Nuclear Power – Getting more from our fleet (without new construction)
In recent years, the U.S. Nuclear fleet has not grown, but the amount of electricity that it provides has. Today, plant operators are looking to get even more power out of our reactors, using new technologies that might increase the maximum power level that nuclear power plants can achieve. By “uprating” the country’s nuclear power plants, we might be able to get more from our fleet, without new construction.
According to the Nuclear Energy Institute, the amount of electricity (kWh’s) has more than doubled in the past 30 years, with a more than 6% increase in the last decade. On average, U.S. nuclear plants run with a 90% capacity factor – meaning that they run 90% (almost 329 days) of the year. In 1980, this value was 55% (201 days per year). While it is unlikely that we will increase our capacity factors much higher than their current 90% level (the plants need maintenance downtime), there is an opportunity in increasing the amount of electricity that they can generate when they are running.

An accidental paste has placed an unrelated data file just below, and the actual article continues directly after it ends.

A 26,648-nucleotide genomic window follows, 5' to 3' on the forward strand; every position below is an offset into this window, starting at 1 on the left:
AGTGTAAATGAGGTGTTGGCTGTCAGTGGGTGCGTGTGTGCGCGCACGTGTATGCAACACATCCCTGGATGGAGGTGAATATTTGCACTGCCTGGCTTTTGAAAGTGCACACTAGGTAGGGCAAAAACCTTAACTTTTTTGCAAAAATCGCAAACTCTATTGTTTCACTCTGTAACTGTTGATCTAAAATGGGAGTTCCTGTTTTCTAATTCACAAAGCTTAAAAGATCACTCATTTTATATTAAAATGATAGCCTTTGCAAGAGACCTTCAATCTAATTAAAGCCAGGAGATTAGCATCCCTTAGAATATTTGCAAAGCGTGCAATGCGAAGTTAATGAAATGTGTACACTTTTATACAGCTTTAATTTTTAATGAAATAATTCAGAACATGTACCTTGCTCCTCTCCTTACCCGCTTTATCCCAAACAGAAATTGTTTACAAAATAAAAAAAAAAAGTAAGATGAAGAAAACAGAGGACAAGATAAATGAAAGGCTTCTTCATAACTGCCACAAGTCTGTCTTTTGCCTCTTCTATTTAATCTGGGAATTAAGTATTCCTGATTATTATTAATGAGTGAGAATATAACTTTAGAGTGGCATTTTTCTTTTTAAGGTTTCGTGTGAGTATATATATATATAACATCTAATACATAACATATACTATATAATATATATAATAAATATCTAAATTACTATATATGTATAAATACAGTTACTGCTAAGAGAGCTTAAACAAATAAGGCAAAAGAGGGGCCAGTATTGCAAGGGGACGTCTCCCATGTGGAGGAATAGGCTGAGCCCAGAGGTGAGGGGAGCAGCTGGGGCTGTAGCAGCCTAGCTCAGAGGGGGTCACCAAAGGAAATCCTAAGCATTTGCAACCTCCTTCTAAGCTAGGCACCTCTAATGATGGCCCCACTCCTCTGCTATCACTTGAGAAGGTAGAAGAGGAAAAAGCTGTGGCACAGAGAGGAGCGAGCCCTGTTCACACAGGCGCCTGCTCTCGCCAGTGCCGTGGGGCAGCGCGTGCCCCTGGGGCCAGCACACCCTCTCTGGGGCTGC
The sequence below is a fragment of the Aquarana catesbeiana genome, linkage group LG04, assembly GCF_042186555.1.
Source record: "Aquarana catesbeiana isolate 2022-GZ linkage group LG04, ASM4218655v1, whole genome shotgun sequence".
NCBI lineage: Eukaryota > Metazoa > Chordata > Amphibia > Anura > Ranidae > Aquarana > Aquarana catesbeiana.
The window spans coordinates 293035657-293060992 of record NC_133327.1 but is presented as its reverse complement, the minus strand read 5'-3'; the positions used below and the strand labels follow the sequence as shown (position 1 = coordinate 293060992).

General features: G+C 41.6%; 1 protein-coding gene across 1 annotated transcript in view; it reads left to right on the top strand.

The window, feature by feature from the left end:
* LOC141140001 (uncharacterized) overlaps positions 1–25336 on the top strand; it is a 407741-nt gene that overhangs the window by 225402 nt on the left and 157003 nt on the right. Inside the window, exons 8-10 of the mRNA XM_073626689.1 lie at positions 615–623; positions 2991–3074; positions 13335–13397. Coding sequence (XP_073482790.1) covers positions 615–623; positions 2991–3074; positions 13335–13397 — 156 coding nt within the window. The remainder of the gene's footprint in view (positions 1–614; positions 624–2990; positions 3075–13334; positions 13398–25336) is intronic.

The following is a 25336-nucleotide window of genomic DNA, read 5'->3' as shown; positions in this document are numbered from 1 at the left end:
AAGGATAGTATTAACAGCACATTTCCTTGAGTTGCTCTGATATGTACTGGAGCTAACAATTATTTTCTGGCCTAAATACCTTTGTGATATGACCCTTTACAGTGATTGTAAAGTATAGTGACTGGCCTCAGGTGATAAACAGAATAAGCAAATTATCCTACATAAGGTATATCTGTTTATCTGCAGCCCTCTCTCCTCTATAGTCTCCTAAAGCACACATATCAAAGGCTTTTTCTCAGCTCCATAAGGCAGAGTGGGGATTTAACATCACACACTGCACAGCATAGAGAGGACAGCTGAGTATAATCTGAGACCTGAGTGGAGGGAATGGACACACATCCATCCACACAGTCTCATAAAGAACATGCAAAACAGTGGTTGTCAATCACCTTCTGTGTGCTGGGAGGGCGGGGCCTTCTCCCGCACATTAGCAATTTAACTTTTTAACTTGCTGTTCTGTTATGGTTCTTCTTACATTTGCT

“Uprates” refer to increasing the maximum power (kilowatts – kW) that a plant can achieve. By increasing this maximum, plants can generate more electricity in the same amount of time. In other words, we can get more electricity without building new nuclear power plants.
This increase in power comes with a bonus – in many situations, license renewals for these nuclear power plants require that technology be upgraded. This requirement can make uprating a plant affordable, with relatively little extra incremental cost. According to Excelon Nuclear, this incremental cost is about half of the amount needed to build a new equivalent facility.
From May 2008 to May 2010, the U.S. Nuclear Regulatory Commission (NRC) approved nine plant uprate applications. It expects to receive 39 more applications over the next five years, as nuclear power plants file to renew their operating licenses.
For information on the technologies used to uprate nuclear power plants, see this article, which discusses optimization and efficiency improvements that are possible with currently available technology.